GN: I hope so. Also because even composers they had more free time. They had also to use the time they found in their hands. Composers, we have to remember, many of them teach, many of them go to attend their performances, and just to stay home and just to feel the minutes, the hours, the days, the weeks! I'm sure also because artists in general, not because we are particularly good, but we have the possibility to see much more far ahead than the others because we touch beauty, gold, art every day. And so it's not because we are better than others but because just facing every single day the great masters and seeing how they behaved through difficult times, we can imagine what is going to happen. It's always been like that. So I think it's very important to make our voice heard thanks to the great music and we have to wait when that will be possible on a big scale. But even on a small scale, even this interview with you, come on, is fantastic. And just the fact we try to think or to imagine what is going to happen or how is the situation now, how to get out of that and what kind of activity we can imagine afterward - that is an important moment, that tells me that there’s some interest. 

SS: And talking about the level of interest and talking about the impact that we're analysing right now, do you feel like a classical performer, for instance, classical artist can have as much of an impact as a pop artist would have on population because you don't particularly hear people going around streets, you know, humming Nabucco, right like people just don't listen to Verdi in masses anymore. Do you think when we talk about the impact that a classical music, classical music artists can ever have the same level of power and impact on people's souls in our days, in our age as Verdi did in his? 

GN: If I try to remind, in the stadium, football stadium in Italy and they sing the Marche Triomphale from Aida, probably they don't know it’s from Verdi’s Aida, but they seem just to push their players to score goals. If you ask, “But what are you singing?” “I don't know. It's just that.” “Good, but it’s Verdi, Aida”. Or if I sing to a new generation [sings a piece from Rigoletto], they continue. They don't have any idea it’s Rigoletto. But somehow there is still this DNA. Of course, you cannot imagine the power and the number of viewers of the pop star. We cannot compete with that. But classical music maybe will stay for longer. What is important to underline is the fact that the important words of our lives have always been the same. You’re born, you develop, you love, you hate, you make your job, you contribute to the building of society, you get mature, you get old, and you just pass your experience to the next generation, and somehow as late as possible you will just go in the sky or somewhere else. So, all these kinds of emotions, it doesn't matter if we are in the 21st century, in the 16th century, today with the pandemic, tomorrow, all the human beings will feel the same way: to be unfaithful, to be faithful, to respect, to be joyful, to be sad, to be euphoric, to be depressed. And art, the real art is a fantastic companion in our lives because everybody felt that and the artists tried to put that on paper. And with music we don't even have words (unless we consider opera with a libretto or Latin text or whatever), but the language of emotions, that's why music, classical music, pop music, rock music will survive forever, because we will never stop to love each other or to try to get in contact with each other or sometimes to be furious and after that to calm down. But the most important thing is to try to build a new society, to build, to open. So art is a fantastic bridge. And until the moment the world is able to build up something art will be a crucial part of it.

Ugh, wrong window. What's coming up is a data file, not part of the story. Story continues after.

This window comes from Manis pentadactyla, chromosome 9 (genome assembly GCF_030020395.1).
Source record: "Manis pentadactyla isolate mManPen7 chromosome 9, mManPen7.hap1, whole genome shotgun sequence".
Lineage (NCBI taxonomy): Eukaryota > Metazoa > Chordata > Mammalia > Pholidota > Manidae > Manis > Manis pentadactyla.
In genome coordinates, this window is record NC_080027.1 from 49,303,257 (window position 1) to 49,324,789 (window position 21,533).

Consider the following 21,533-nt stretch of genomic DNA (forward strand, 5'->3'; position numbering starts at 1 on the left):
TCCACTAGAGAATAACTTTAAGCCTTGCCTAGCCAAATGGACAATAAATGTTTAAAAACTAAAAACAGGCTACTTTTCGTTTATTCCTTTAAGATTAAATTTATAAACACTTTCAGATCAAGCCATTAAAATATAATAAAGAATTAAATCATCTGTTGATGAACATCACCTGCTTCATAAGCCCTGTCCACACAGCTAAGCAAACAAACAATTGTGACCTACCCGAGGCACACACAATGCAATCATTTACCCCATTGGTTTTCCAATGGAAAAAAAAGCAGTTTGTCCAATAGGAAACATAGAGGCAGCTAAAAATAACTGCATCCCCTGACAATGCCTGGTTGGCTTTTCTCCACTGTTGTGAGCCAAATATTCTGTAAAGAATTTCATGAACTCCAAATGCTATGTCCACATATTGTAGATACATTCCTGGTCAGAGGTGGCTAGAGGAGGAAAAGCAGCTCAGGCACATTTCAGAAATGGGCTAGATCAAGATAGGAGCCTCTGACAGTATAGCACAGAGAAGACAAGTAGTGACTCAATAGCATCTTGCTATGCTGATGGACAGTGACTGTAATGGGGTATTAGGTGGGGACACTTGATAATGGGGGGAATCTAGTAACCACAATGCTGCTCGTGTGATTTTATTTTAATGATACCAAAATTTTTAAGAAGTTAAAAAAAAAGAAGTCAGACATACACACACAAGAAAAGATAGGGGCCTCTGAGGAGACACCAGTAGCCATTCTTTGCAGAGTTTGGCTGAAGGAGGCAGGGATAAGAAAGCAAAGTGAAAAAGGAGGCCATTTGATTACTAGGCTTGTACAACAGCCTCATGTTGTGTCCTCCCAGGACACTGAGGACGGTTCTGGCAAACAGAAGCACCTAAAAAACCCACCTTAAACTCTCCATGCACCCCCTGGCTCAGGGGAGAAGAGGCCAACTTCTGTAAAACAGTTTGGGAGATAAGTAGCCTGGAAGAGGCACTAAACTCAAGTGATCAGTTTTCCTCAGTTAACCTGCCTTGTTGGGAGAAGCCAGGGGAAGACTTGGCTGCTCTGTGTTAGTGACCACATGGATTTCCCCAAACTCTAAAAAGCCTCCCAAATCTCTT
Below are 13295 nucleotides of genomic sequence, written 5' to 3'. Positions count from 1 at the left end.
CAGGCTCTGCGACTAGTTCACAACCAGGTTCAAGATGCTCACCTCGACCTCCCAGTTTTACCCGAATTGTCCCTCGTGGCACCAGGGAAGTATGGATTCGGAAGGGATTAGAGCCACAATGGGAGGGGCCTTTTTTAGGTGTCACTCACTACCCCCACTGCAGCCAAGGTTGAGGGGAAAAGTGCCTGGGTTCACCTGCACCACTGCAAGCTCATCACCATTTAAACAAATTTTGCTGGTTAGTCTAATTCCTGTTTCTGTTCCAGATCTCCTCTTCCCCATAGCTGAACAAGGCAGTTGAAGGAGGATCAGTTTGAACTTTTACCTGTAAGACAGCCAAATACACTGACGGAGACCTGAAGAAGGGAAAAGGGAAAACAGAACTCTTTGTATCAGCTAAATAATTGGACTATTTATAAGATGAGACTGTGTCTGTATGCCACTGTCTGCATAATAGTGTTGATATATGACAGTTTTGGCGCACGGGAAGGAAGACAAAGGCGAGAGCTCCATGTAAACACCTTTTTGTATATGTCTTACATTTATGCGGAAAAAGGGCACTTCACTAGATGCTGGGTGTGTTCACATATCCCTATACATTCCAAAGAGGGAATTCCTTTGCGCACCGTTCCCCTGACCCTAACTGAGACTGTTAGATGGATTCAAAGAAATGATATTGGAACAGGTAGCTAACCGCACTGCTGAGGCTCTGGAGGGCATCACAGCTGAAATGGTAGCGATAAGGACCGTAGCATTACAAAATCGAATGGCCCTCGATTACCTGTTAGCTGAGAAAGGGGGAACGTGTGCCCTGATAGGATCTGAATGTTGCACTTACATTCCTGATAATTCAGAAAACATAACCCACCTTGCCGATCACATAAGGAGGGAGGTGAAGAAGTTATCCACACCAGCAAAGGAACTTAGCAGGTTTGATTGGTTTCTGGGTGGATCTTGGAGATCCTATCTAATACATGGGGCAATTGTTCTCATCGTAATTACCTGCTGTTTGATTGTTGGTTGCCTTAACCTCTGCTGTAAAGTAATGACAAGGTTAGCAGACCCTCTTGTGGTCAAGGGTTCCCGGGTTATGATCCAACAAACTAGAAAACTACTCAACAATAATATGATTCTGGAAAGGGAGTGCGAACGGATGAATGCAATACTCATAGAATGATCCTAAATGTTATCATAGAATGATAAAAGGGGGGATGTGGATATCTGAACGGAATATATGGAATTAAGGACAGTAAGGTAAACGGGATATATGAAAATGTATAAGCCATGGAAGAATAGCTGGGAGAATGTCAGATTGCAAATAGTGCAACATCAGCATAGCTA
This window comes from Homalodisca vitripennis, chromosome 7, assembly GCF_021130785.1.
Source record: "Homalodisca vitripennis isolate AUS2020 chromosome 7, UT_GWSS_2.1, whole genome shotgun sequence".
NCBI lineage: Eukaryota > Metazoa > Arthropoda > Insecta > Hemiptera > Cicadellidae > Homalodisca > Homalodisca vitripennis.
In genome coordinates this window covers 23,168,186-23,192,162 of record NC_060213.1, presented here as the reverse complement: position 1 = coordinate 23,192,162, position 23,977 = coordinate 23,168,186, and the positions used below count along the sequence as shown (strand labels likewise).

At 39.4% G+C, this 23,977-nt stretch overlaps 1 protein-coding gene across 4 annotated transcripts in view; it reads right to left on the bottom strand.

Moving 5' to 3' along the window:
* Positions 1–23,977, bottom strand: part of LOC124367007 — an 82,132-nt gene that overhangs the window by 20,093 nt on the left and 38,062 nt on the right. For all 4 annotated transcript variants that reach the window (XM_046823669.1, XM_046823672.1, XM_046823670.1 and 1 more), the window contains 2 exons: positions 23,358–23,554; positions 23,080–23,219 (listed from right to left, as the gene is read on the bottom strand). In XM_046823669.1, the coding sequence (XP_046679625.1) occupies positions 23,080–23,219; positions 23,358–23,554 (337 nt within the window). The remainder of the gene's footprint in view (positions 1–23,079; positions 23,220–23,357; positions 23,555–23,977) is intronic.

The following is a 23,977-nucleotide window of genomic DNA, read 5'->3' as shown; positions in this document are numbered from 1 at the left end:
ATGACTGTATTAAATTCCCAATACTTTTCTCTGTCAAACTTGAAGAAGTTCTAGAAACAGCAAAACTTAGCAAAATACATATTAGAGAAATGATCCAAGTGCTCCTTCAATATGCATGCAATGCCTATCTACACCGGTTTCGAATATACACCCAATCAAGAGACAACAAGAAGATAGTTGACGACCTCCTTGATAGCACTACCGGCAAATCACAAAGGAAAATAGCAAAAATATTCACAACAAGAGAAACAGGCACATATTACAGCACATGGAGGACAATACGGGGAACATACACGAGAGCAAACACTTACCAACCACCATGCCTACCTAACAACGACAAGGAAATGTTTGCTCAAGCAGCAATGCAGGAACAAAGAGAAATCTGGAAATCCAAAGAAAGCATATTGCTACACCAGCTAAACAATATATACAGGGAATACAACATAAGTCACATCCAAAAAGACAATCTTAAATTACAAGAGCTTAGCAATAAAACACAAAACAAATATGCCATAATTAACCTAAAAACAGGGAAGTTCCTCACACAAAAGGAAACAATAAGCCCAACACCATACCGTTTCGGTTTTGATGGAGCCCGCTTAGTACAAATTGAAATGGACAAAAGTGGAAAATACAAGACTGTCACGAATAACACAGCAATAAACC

SS: Maestro, on this optimistic note I would like to end our wonderful conversation. It's been such a delight talking to you because I really couldn't wait to discuss all of these questions, they actually really bother me because I am the classical music consumer. So thanks a lot for giving us hope for the nearest future. Thank you for all the work that you and all of your colleagues have been doing through these really difficult times of pandemic. Thanks for keeping us sane and you stay safe. 

GN: You stay safe. Thanks, it has been lovely to talk to you and take care everybody. It's important. The future will be blooming. Ciao-ciao.  

SS: Thank you, Maestro. Bye.